Published in The History of Parliament: the House of Commons 1820-1832, ed. D.R. Fisher, 2009
Available from Cambridge University Press

Background Information

Right of Election:

in the freemen

Estimated number qualified to vote:

about 2,0001

Number of voters:

1,829 in 1830


11,468 (1821); 14,381 (1831)


 John Halcomb628
 Joseph Butterworth201
 George Finch13
 Michael Kingsford8
11 Feb. 1828WILLIAM HENRY TRANT vice Bootle Wilbraham, called to the Upper House739
 John Halcomb633
5 Aug. 1830SIR JOHN RAE REID, bt.977
 John Halcomb732
29 Nov. 1830POULETT THOMSON re-elected after appointment to office 

Main Article

Dover was a port ‘of considerable consequence’ situated in east Kent, 72 miles from London and 21 from Calais, to where (and Boulogne) there was a daily steam packet service. Dominated by ‘stupendous [white] cliffs’ and its castle, it had docks, warehouses, a custom house and barracks. There was paper manufacturing in the neighbouring villages of Buckland, Charlton and River. Dover’s marine promenade housed a number of medicinal baths for fashionable hypochondriacs.2 While Charles Poulett Thomson exaggerated in 1830 when he described his as ‘the most troublesome seat of the whole 658’, the large non-resident element in Dover’s expanding electorate (put at over 2,300 in December 1831) certainly tested the resources and stamina of candidates.3 The freedom was obtainable by birth, marriage, apprenticeship, purchase and gift of the corporation; and between 1819 and 1831, 1,261 new freemen were admitted, mostly on the basis of birth or marriage. There were creations of 106, 457, 152, 243 and 30 in the respective election years.4 At any one time, at least one third were non-residents. The most significant of these were the London electors, who made up between 24 and 44 per cent of the total outvote. The most powerful single interest was that of the lord warden of the Cinque Ports, whose court of lodemanage appointed the 140 pilots, based at Dover, Deal, Margate and Ramsgate; most of them were freemen of Dover. Considerable government patronage was available in the customs, the Channel packet service and the ordnance and victualling establishments. For much of this period the lord warden was also prime minister, in the persons of Lord Liverpool, until his death in December 1828, and his successor the duke of Wellington. In these circumstances, the influence of both lord warden and administration was ‘very powerful’, especially as several of the chief Cinque Ports officials, mainly local attorneys, were leading members of the corporation, from which political opponents had long been excluded.5 For all this, there was a significant independent element in the electorate, particularly the out-voters; and Thomas Pain, registrar of the Cinque Ports, told Liverpool a month before the 1818 general election that the stability and supremacy of the established interest could not, ‘where the freemen are so numerous and so composed ... be calculated for any lengthened period’.6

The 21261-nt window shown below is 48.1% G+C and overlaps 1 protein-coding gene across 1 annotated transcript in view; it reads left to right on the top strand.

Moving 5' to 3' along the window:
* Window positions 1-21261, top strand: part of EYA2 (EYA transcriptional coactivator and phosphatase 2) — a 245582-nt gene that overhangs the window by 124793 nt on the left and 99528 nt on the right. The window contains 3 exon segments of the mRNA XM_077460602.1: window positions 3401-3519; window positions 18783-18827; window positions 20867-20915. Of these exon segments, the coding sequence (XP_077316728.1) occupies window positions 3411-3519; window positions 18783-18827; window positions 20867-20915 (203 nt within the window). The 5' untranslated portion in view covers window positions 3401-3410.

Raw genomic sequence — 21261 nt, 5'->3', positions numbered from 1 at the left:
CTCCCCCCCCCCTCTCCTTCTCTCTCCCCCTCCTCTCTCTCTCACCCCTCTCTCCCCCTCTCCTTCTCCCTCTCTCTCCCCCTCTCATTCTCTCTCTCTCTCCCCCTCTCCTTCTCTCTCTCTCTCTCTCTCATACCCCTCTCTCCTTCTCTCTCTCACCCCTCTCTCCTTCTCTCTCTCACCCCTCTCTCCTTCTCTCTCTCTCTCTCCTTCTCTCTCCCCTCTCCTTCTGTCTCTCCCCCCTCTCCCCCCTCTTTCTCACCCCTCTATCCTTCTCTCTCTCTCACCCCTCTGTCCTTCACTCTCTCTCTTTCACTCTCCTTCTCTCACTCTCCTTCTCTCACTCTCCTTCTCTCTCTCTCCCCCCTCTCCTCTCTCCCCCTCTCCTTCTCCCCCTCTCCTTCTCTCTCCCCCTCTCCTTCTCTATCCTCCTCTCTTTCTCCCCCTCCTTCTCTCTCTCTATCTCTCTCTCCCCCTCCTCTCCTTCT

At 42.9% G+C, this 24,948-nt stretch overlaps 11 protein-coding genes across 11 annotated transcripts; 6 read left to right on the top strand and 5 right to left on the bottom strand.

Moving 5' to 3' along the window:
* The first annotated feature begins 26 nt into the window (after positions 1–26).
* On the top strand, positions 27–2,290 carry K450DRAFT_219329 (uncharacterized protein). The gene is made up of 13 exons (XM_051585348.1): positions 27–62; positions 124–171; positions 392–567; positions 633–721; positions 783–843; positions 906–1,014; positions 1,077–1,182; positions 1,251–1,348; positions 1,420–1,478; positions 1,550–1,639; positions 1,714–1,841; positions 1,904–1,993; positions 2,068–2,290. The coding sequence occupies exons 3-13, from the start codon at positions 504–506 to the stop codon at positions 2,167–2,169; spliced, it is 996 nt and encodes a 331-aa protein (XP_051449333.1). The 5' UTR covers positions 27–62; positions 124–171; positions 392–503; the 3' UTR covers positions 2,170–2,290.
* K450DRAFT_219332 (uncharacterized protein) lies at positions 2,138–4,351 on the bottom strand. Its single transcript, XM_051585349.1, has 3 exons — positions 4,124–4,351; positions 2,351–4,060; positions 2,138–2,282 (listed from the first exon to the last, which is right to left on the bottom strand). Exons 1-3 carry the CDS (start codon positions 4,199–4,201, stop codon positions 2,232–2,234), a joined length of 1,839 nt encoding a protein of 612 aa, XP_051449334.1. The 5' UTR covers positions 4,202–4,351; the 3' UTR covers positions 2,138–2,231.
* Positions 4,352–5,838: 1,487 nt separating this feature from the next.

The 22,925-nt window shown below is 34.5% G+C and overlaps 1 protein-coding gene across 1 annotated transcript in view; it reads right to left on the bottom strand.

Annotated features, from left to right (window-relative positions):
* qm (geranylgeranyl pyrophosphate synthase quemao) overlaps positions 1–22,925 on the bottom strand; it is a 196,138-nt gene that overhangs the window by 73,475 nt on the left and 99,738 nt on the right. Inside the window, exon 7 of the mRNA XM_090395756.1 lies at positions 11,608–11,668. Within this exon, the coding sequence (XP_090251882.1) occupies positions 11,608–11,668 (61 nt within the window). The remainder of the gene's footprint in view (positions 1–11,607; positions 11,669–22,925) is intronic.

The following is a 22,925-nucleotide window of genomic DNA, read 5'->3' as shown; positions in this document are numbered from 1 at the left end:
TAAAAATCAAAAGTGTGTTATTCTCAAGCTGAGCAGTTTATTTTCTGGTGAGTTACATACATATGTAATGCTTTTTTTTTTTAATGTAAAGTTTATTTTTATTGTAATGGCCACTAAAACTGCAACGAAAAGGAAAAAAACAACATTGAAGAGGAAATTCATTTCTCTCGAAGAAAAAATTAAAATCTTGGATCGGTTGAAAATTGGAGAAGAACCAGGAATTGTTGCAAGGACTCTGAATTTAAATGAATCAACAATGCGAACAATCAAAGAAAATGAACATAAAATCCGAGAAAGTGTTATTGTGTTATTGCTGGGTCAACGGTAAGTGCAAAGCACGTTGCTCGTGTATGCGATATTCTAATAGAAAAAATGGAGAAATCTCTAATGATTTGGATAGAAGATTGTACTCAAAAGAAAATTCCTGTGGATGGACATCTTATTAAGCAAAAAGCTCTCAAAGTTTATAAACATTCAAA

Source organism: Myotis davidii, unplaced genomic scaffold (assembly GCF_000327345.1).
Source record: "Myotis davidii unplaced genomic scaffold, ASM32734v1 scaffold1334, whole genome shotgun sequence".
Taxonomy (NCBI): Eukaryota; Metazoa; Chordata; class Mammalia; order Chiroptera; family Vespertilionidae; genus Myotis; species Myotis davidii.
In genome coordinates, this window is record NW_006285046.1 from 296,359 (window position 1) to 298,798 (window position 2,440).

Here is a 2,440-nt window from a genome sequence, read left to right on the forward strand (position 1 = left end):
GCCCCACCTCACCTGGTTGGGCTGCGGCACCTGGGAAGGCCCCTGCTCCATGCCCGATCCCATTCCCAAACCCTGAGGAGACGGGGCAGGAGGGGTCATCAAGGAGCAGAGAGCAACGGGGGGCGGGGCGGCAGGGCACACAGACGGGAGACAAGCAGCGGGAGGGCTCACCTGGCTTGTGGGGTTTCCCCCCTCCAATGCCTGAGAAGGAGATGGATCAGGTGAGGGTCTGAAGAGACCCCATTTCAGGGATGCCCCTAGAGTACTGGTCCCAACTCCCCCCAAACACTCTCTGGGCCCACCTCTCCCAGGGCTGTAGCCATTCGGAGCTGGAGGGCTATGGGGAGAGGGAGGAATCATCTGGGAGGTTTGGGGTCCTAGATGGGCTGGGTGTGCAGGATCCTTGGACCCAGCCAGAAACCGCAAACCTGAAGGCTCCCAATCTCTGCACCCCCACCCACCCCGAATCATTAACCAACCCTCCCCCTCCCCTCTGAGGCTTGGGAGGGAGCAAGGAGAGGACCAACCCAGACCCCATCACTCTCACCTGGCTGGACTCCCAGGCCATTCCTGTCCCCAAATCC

There was a brief prospect of a ‘sharp contest’ in 1820, when the ministerialist sitting Members offered again. Edward Bootle Wilbraham, a Lancashire landowner, had been returned in 1818 on the government and lord warden’s interests; while his colleague Sir John Jackson, a London merchant and director of the East India Company, had enjoyed Liverpool’s neutrality. The independents, humiliated in 1818, put up Joseph Butterworth, a wealthy London law publisher and prominent Methodist and associate of the ‘Saints’.7 Their campaign was orchestrated in Dover by Isaac Hubbard and George Page, a brewer, and among the London voters by William Standen, a linen draper. Jackson, however, was in poor health (he died 17 May 1820) and he withdrew on 23 Feb. 1820.8 Two days later over 300 freemen signed a resolution inviting any other interested ‘independent candidate’ to join Butterworth, but none materialized. Three weeks after the quiet return of Bootle Wilbraham and Butterworth, it was reported that some of the latter’s supporters were forming ‘an Independent Club’ to consolidate their success.9

Free barons and inhabitants of Dover petitioned the Commons for restoration of Queen Caroline’s name to the liturgy, 12 Feb. 1821.10 Some inhabitants petitioned the Lords against Catholic relief, 12 Apr.1821.11 Dover petitions for the abolition of slavery reached the Commons, 15 May 1823, 11 Mar. 1824, 20 Apr. 1826, and the Lords, 12 Mar. 1824, 10 May 1826, and the Commons for inquiry into the prosecution of the Methodist missionary John Smith in Demerara, 26 May 1824.12 The Commons received a petition from Dover tanners and curriers against the hides and skins bill, 3 May, and one from Dover butchers in favour of it, 11 May 1824.13 Owners and occupiers of land in the Dover area petitioned the Commons against interference with the corn laws, 28 Apr. 1825, 18 Apr. 1826.14 Operative sawyers petitioned the Commons against reinstatement of the Combination Acts, 13 May 1825.15